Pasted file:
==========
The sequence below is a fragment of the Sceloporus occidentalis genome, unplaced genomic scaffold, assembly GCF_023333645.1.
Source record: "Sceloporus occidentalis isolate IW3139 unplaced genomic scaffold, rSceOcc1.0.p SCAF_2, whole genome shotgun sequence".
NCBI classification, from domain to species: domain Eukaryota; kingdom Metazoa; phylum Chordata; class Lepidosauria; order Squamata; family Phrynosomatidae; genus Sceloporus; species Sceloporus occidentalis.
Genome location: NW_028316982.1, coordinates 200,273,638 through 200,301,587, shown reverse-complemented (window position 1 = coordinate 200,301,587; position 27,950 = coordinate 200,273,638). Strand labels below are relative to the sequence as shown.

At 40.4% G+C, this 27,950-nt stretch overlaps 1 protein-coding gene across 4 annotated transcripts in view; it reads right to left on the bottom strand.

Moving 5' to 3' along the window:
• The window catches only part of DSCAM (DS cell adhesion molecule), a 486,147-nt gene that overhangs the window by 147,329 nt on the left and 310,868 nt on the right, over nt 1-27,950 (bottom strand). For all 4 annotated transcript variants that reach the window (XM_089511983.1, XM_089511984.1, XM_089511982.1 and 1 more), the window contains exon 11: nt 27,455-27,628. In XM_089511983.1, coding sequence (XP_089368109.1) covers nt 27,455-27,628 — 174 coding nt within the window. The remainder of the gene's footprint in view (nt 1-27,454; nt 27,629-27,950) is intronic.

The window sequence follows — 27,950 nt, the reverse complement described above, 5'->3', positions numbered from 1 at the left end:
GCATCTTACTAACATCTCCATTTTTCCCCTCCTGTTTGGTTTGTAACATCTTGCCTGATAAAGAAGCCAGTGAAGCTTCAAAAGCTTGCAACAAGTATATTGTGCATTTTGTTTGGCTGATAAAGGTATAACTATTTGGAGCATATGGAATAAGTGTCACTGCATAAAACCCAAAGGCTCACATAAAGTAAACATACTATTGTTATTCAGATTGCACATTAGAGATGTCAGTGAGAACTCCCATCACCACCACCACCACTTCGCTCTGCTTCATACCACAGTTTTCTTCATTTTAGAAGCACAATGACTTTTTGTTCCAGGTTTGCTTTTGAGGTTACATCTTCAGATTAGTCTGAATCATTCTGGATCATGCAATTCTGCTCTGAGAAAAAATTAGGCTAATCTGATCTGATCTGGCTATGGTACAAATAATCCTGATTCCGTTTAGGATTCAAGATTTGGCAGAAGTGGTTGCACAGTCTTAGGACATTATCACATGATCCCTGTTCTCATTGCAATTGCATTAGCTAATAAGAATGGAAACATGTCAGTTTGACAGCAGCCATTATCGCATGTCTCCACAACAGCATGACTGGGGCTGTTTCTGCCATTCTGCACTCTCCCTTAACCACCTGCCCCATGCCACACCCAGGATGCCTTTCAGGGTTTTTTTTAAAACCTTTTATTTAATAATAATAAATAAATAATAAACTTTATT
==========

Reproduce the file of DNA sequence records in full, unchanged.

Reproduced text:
The sequence below is a fragment of the Sceloporus occidentalis genome, unplaced genomic scaffold, assembly GCF_023333645.1.
Source record: "Sceloporus occidentalis isolate IW3139 unplaced genomic scaffold, rSceOcc1.0.p SCAF_2, whole genome shotgun sequence".
NCBI classification, from domain to species: domain Eukaryota; kingdom Metazoa; phylum Chordata; class Lepidosauria; order Squamata; family Phrynosomatidae; genus Sceloporus; species Sceloporus occidentalis.
Genome location: NW_028316982.1, coordinates 200,273,638 through 200,301,587, shown reverse-complemented (window position 1 = coordinate 200,301,587; position 27,950 = coordinate 200,273,638). Strand labels below are relative to the sequence as shown.

At 40.4% G+C, this 27,950-nt stretch overlaps 1 protein-coding gene across 4 annotated transcripts in view; it reads right to left on the bottom strand.

Moving 5' to 3' along the window:
• The window catches only part of DSCAM (DS cell adhesion molecule), a 486,147-nt gene that overhangs the window by 147,329 nt on the left and 310,868 nt on the right, over nt 1-27,950 (bottom strand). For all 4 annotated transcript variants that reach the window (XM_089511983.1, XM_089511984.1, XM_089511982.1 and 1 more), the window contains exon 11: nt 27,455-27,628. In XM_089511983.1, coding sequence (XP_089368109.1) covers nt 27,455-27,628 — 174 coding nt within the window. The remainder of the gene's footprint in view (nt 1-27,454; nt 27,629-27,950) is intronic.

The window sequence follows — 27,950 nt, the reverse complement described above, 5'->3', positions numbered from 1 at the left end:
GCATCTTACTAACATCTCCATTTTTCCCCTCCTGTTTGGTTTGTAACATCTTGCCTGATAAAGAAGCCAGTGAAGCTTCAAAAGCTTGCAACAAGTATATTGTGCATTTTGTTTGGCTGATAAAGGTATAACTATTTGGAGCATATGGAATAAGTGTCACTGCATAAAACCCAAAGGCTCACATAAAGTAAACATACTATTGTTATTCAGATTGCACATTAGAGATGTCAGTGAGAACTCCCATCACCACCACCACCACTTCGCTCTGCTTCATACCACAGTTTTCTTCATTTTAGAAGCACAATGACTTTTTGTTCCAGGTTTGCTTTTGAGGTTACATCTTCAGATTAGTCTGAATCATTCTGGATCATGCAATTCTGCTCTGAGAAAAAATTAGGCTAATCTGATCTGATCTGGCTATGGTACAAATAATCCTGATTCCGTTTAGGATTCAAGATTTGGCAGAAGTGGTTGCACAGTCTTAGGACATTATCACATGATCCCTGTTCTCATTGCAATTGCATTAGCTAATAAGAATGGAAACATGTCAGTTTGACAGCAGCCATTATCGCATGTCTCCACAACAGCATGACTGGGGCTGTTTCTGCCATTCTGCACTCTCCCTTAACCACCTGCCCCATGCCACACCCAGGATGCCTTTCAGGGTTTTTTTTAAAACCTTTTATTTAATAATAATAAATAAATAATAAACTTTATT